I've witnessed the impact of pharmacy robots firsthand at Al Jalila Children's Specialty Hospital, which was the first hospital in Dubai to use robotics in its outpatient pharmacy. Today, we're working on automating our inpatient pharmacy workflows with pharmacy robotics. Currently prescriptions from physicians are electronically sent from the EHR.Once verified by the pharmacist, the robotic arm will locate, dispense and label the drugs per the instructions from the EHR.

Robotic technology in rehabilitation medicine

Exoskeletons are wearable robotic structures that can help humans with range of motion. They are often used for rehabilitation therapy procedures, such as gait training to help patients with paralysis walk again and limb mobilization and guidance for patients recovering from a stroke.

Patient-specific parameters, like the amount of force used and range of motion, is tracked by these machines and can help customize treatments based on an individual's progress. Some exoskeleton technology also can predict the likelihood of falls by measuring gait and pace length of patients. What does this mean for rehabilitation patients and staff? Not only can robot-assisted therapies facilitate better patient outcomes with a faster recovery, but they also provide a precise way to capture and measure valuable patient data that could impact how rehabilitation therapies are practiced in the future.

Robots in telemedicine

Telemedicine is on the rise. The need for it is driven out of a shortage of health care professionals and the unavailability of specialized care in remote areas. Thanks to robotics, physicians who are hours away from their patients have a way to connect with their patients and track their progress.

Human-sized telerobots feature audio, video and camera technology designed to facilitate patient monitoring, timely communication, specialized patient care and even highquality emergency consultations. Other notable benefits include data tracking and access. Robots enable clinicians to remotely log in, review patient data and communicate with the patient and other care team members. Additionally, these robots can send remote alerts to the care team based on the information they collect.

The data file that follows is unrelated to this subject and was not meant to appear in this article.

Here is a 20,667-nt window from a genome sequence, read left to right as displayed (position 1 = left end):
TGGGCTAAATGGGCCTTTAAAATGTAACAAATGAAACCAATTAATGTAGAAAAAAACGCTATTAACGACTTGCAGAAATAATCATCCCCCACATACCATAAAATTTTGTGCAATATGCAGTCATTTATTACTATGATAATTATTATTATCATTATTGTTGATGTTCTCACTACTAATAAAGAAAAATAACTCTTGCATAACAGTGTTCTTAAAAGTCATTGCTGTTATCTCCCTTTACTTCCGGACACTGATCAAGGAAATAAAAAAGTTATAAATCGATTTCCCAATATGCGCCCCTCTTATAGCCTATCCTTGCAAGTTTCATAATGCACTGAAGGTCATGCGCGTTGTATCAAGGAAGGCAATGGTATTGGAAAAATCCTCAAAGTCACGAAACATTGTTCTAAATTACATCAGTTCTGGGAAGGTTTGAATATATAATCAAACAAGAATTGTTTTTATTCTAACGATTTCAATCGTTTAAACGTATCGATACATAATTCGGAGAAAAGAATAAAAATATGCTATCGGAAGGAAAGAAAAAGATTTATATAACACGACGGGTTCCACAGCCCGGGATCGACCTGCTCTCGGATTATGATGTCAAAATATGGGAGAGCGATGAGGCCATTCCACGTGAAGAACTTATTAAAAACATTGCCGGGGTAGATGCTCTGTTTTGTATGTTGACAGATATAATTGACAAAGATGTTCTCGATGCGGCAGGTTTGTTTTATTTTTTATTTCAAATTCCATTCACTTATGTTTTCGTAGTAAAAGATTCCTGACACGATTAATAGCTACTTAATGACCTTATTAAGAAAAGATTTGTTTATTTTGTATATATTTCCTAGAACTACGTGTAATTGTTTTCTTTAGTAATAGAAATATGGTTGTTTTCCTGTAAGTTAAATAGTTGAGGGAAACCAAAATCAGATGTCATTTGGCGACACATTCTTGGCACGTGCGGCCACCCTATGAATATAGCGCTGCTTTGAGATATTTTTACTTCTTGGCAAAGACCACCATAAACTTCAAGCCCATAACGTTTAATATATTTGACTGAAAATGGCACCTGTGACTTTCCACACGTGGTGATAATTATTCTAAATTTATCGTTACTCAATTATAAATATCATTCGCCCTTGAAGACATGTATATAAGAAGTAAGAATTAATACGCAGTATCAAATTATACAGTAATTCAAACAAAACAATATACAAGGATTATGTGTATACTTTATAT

Mobile logistics robots

In a typical hospital setting, there are many items to be transported daily, including thousands of medication orders, meal orders, linens and pounds of trash. This has health care workers spending valuable time going back and forth across several areas of the hospital.

An autonomous mobile transport robot can be used for many of these tasks, helping to reduce wait times and staff workload. These robots can navigate freely across the hospital using sensors.

Implications for the future of health care

The potential for robotic applications in health care are wide-ranging, and all are predicted to change the way hospitals and health care systems are being managed. Advancements in artificial intelligence, along with predictive analytics, are uplifting robotic technology and making it capable of handling more tasks.

As exciting as these advancements are, robots are still not a replacement for human interaction. Hospital operations are complex and involve uncertainty. Robots are good for performing repetitive tasks and tracking data, but this technology should only be used to make the clinicians' workflow easier so that they may focus on the most critical part of their jobs: caring for patients.

Robotic technology is still evolving. Today, robots are being designed to complement human skill sets, reduce workload and enable professionals to focus on more important activities that have a greater impact on patient care delivery. As this technology advances and becomes more affordable, we can expect more health care institutions to embrace robotics.